For solar panel experts, measuring roofs and modeling photovoltaic power plants are daily tasks that can involve dangerous procedures. But with the help of drones and photogrammetry, the efficiency and safety of many methods can be improved. This article will reveal just how easy it is to measure roofs using consumer-grade drones and Pixpro software.
Choosing a Drone
To enable measurements in a photogrammetry project, we need some kind of referencing. Luckily most quadcopter drones use GPS data for flight operations, like setting a home point and hovering in a single spot. GPS location data is embedded in the images taken with the UAV. This data allows us to have a scale in a photogrammetry project and therefore measure anything in the scene. Thus there are two main requirements for a drone for our use case:
- The drone must be GPS-enabled.
- The drone must have a decent quality camera.
Most DJI, Autel, Yuneec, and Skydio drones meet such criteria. Toy copter drones for children or FPV drones for racing will not meet the requirements, whereas large, fixed wing drones have an entirely different purpose.
Taking the First Flight
Then comes the piloting skills. To be able to take aerial images, you do have to know how to safely pilot the drone. But with modern GPS-enabled quadcopters, learning is easy. You can start slow and learn what each control does by letting the drone hover in a single spot while gradually familiarizing yourself with the drone’s speed, sensitivity, and inertia. Essential advice for learning to fly a GPS enabled quadcopter:
- The process starts indoors: read the user manual, and watch beginner-oriented videos.
- Check if all components are undamaged and present in your purchase, and ensure they contain the latest firmware.
- Create all necessary accounts and logins, so you would not have to do that in the field.
- Start flying in a vast open space, i. e. a football stadium.
- Start slow, don’t rush the process. You don’t want to end the learning process with a crashed drone.
- Take your time. Use up all available resources and learn as much as possible before doing any flights that matter. Learn how the drone behaves if the batteries run out and how it automatically returns home and lands.
Photographing for Photogrammetry
Photo sets made for photogrammetry must follow a few rules:
- Images must contain the subject in question. Remove all irrelevant photos from the image set.
- Images must be sharp and properly exposed. So no motion blur, good focus, and not too dark or too bright.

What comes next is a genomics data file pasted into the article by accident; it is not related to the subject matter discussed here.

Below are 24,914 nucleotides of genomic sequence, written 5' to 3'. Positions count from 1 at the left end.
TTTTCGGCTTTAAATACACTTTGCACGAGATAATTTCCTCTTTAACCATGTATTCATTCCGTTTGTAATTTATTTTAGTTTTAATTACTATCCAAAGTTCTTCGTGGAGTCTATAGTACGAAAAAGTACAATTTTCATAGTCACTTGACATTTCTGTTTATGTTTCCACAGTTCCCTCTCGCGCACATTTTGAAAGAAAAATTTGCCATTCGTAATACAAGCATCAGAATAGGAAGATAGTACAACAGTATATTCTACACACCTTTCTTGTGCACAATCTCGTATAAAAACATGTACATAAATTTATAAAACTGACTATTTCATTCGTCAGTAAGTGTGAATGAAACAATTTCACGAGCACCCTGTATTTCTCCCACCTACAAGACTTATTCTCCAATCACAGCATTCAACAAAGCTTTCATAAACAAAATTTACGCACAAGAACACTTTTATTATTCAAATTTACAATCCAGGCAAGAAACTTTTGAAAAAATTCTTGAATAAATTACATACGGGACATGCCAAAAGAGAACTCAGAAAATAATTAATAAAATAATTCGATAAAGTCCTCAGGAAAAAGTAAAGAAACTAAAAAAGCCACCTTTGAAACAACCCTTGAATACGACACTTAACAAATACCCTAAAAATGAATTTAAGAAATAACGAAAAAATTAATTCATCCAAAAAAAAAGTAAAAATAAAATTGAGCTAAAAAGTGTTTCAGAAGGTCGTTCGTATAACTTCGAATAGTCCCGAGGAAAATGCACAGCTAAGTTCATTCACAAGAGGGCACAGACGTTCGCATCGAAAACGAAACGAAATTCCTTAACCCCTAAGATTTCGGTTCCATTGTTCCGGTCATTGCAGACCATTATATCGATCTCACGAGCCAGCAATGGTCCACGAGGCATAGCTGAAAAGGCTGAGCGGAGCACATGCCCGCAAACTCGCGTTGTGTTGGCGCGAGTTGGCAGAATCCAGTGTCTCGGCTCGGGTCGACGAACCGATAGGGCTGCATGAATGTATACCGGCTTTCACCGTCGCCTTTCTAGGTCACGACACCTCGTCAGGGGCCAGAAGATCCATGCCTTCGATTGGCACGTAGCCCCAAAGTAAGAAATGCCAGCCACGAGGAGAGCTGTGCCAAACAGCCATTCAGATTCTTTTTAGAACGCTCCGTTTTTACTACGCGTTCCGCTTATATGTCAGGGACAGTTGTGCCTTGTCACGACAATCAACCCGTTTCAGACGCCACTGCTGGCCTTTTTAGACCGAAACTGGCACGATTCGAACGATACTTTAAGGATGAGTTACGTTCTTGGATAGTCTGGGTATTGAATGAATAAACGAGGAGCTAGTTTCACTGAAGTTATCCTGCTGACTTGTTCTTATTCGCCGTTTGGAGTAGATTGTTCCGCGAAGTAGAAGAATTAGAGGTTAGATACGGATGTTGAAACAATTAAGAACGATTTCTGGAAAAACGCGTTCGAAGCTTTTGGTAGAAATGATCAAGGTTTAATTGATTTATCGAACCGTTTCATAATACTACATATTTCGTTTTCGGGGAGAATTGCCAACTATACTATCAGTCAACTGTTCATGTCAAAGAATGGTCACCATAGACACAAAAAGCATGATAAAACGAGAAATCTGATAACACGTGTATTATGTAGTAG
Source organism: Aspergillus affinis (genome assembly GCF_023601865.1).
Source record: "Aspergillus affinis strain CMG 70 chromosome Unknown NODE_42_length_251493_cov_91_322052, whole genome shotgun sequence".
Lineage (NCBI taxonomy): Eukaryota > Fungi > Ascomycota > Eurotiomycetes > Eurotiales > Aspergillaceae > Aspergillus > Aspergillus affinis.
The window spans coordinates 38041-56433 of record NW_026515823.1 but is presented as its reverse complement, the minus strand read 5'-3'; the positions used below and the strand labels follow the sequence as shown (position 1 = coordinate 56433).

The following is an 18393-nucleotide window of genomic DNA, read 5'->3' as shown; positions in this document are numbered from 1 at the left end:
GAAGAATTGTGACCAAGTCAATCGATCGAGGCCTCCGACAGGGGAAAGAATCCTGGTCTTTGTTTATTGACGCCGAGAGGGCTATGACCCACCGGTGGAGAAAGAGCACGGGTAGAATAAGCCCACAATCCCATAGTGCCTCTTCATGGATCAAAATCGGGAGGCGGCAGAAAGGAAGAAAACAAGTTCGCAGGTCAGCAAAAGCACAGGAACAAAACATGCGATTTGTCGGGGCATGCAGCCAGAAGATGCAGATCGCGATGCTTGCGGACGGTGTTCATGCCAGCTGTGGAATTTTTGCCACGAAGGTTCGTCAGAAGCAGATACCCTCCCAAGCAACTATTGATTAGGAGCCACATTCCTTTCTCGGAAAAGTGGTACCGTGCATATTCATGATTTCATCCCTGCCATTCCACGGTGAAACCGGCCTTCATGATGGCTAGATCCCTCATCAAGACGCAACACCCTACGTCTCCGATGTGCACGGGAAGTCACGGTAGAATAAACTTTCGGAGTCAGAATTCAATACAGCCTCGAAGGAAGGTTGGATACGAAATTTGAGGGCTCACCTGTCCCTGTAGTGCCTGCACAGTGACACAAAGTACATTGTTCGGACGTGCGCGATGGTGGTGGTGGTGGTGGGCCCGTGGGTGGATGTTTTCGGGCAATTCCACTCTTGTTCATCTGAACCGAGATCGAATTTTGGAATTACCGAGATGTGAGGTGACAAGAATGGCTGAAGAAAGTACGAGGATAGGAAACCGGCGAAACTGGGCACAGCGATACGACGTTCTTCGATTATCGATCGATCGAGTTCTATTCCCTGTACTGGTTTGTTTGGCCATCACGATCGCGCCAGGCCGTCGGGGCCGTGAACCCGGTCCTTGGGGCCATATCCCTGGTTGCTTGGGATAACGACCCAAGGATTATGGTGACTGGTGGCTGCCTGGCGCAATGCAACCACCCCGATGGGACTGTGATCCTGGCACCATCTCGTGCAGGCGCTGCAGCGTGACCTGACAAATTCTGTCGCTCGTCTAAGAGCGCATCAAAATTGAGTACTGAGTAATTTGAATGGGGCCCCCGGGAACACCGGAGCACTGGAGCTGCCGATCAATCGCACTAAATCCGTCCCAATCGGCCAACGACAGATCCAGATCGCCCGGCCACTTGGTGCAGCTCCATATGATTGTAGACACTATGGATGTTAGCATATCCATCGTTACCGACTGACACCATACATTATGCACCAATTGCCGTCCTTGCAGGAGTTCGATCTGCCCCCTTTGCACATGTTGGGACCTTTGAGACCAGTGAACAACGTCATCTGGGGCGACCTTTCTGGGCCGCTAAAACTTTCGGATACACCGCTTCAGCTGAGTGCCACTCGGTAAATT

- Images must overlap by 80 percent or more. This is what enables the 3D reconstruction in the software.
We have covered the topic of taking images in quite a few of our previous articles:
Photogrammetry Fails and Issues Part 1
Photogrammetry Fails and Issues Part 2
Easy Roof Inspection with Pixpro
Flight Planner. Do I Need One?
You have to combine your flying skill with the available camera resources to obtain a well-made set of photos. Usually, making an orbital scan with 25 – 45 images is enough for residential house roofs to create a perfectly usable 3D model and begin measurements.
Suppose you use a Flight planners app like Drone Duty with a compatible drone. In that case, it is even easier to control your flight and make consistent 3D scans daily – a must for energy industry professionals and service providers.
Once the image set is made and thoroughly inspected, we can upload these images into photogrammetry software such as Pixpro. Pixpro allows you to use your PC for processing or our cloud services, depending on your subscription level. With Pixpro, you only need to run two steps to start measuring.
Step 1: 3D reconstruction – the initial process that processed the camera positions in your 3D scene.
Step 2: Dense point cloud – a 3D point cloud representing your scene.
To work in a more realistic setting, you can process a 3D Mesh with Textures.
To begin measuring with Pixpro, you can just start drawing Lines on your 3D scene. In Pixpro, all measurements are provided instantly with the object you draw. You can draw on a Dense point cloud or the 3D mesh to measure length and angle. With a good set of images made with a stable GPS signal, you can expect relative accuracy of 2 centimeters with Pixpro linear measurements.
At first – it may be daunting to undertake and master a new workflow for measuring roofs or other objects for solar panel installation purposes. But suppose you manage to overcome the initial hurdles. In that case, you will find yourself doing quick and accurate measurements efficiently and safely. The whole process described in this article barely takes an hour to complete, with the benefits of inspecting the roof. With the 3D mesh available to you, you can delve into more advanced workflows and 3D visualizations, which can help your PV panel installation sales and workflow. We will look at more advanced workflows and result in future articles in our blog.